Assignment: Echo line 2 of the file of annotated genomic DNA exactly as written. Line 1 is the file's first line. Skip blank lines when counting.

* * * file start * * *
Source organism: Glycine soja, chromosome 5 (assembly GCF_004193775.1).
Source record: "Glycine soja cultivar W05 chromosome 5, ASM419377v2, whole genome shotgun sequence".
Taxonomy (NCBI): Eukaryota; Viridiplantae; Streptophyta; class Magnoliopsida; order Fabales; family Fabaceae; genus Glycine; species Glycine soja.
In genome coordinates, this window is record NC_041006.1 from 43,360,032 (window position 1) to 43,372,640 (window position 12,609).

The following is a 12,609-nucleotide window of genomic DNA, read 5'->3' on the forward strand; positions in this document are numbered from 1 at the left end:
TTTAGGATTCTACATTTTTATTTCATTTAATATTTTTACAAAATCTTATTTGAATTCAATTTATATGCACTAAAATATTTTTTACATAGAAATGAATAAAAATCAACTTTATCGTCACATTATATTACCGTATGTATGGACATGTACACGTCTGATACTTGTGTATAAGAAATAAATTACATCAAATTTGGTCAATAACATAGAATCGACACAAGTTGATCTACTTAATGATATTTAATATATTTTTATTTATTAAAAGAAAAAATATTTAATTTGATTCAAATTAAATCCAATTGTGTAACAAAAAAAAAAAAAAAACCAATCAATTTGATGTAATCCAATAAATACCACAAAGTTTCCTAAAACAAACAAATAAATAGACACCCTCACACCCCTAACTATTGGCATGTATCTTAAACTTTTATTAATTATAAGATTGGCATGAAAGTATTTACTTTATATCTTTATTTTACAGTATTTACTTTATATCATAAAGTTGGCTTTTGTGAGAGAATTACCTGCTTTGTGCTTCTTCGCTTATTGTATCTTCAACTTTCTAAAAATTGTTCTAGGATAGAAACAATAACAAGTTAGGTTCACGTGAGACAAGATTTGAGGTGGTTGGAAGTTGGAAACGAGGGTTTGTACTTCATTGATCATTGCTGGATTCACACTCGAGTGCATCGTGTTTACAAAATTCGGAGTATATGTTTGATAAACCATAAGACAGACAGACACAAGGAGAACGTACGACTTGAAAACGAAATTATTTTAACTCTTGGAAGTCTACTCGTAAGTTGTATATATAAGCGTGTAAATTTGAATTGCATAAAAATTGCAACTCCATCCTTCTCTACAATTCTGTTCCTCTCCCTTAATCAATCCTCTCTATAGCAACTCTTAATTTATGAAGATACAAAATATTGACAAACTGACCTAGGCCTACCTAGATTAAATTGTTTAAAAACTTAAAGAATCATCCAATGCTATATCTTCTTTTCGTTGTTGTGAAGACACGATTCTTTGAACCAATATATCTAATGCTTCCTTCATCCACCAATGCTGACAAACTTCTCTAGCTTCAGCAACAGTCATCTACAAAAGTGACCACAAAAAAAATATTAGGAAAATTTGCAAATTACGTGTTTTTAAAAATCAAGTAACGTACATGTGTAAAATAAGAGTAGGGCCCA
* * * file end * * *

Source record: "Glycine soja cultivar W05 chromosome 5, ASM419377v2, whole genome shotgun sequence".